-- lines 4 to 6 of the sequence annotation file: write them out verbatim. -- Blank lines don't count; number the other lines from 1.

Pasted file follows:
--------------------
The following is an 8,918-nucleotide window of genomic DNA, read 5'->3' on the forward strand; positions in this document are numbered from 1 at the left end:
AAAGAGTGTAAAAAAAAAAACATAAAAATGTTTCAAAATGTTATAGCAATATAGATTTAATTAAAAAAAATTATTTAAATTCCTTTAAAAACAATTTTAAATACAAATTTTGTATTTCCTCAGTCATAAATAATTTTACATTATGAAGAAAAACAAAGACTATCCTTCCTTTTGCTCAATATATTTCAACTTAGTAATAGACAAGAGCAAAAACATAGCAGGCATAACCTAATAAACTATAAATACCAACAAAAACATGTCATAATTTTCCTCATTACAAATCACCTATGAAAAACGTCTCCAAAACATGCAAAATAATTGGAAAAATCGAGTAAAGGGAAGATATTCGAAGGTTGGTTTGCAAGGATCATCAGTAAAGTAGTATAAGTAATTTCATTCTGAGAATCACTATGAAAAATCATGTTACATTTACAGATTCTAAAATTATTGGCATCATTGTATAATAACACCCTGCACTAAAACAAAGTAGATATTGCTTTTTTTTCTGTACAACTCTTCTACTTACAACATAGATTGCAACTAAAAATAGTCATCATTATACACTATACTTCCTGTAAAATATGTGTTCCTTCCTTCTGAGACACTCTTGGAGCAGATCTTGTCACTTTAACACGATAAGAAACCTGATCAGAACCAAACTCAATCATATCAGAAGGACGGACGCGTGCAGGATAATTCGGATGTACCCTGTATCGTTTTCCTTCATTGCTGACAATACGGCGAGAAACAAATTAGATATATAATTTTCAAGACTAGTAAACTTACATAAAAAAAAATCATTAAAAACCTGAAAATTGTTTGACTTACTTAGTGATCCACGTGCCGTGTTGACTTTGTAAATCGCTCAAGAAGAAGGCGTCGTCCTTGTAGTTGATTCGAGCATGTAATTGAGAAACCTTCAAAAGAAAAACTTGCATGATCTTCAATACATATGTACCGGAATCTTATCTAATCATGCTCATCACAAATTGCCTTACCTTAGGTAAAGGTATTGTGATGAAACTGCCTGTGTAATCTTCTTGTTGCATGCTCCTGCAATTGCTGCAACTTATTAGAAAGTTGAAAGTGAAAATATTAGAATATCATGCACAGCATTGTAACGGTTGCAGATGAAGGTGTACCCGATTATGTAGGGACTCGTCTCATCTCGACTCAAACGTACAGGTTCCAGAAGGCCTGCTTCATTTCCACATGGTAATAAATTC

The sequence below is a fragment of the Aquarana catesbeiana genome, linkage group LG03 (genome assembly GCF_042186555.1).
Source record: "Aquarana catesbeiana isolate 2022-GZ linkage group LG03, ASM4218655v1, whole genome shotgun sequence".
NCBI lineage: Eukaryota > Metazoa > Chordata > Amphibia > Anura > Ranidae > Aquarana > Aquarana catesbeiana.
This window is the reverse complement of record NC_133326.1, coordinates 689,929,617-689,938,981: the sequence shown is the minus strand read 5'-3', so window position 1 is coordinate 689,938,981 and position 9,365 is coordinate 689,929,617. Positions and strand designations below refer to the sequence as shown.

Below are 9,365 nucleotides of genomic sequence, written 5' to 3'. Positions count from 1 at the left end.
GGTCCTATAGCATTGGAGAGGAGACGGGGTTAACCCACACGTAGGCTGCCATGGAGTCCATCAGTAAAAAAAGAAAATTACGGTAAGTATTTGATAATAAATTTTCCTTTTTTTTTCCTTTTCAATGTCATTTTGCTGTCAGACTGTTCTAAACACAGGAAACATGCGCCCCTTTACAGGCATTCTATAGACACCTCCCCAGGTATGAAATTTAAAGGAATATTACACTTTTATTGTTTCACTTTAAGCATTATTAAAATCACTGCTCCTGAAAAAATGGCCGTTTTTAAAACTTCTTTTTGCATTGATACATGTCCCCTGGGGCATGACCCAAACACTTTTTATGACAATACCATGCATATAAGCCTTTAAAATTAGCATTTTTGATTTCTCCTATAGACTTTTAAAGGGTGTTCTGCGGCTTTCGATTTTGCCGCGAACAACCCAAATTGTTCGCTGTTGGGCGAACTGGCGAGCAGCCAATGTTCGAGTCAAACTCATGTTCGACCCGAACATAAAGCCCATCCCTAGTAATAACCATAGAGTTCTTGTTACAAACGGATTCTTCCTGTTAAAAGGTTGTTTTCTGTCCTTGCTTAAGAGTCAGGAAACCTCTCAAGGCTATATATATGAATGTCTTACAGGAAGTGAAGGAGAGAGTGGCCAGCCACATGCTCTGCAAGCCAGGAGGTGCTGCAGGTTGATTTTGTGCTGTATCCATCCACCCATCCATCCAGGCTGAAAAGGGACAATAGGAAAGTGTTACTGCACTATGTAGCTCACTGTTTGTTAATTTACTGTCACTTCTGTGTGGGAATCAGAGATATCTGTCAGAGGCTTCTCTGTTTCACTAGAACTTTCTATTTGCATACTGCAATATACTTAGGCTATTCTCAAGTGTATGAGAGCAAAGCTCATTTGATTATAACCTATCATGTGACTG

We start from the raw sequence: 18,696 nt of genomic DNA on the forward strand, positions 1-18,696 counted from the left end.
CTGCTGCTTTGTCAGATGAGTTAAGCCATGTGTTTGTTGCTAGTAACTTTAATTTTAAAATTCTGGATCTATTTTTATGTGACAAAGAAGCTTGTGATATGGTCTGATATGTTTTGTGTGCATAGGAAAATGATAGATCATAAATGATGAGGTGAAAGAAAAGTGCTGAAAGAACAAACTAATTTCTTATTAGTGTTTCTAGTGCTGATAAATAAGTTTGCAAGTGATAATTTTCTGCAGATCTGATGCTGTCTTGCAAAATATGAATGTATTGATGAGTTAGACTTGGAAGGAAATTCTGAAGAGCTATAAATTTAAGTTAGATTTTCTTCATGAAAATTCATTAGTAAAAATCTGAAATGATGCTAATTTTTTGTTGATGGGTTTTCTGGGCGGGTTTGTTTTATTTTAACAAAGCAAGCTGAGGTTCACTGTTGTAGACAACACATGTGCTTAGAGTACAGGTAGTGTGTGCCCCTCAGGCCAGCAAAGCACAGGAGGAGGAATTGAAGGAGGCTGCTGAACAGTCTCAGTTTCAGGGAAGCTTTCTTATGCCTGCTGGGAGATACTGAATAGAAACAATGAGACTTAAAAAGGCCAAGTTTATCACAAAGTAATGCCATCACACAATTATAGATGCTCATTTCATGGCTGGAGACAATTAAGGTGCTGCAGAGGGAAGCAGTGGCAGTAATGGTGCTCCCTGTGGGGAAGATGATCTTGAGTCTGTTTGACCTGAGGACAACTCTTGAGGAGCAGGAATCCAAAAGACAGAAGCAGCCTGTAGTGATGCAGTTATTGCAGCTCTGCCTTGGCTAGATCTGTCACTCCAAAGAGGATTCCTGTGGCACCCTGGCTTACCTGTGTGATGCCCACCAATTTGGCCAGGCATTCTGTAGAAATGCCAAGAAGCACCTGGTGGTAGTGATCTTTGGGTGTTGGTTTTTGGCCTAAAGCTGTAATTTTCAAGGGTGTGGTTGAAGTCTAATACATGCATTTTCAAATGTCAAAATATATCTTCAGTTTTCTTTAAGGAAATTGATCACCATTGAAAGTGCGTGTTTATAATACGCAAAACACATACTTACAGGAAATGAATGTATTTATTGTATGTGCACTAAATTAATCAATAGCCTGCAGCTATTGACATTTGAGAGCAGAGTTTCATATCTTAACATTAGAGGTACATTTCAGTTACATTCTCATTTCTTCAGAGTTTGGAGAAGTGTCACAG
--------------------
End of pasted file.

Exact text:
Source record: "Aquarana catesbeiana isolate 2022-GZ linkage group LG03, ASM4218655v1, whole genome shotgun sequence".
NCBI lineage: Eukaryota > Metazoa > Chordata > Amphibia > Anura > Ranidae > Aquarana > Aquarana catesbeiana.
This window is the reverse complement of record NC_133326.1, coordinates 689,929,617-689,938,981: the sequence shown is the minus strand read 5'-3', so window position 1 is coordinate 689,938,981 and position 9,365 is coordinate 689,929,617. Positions and strand designations below refer to the sequence as shown.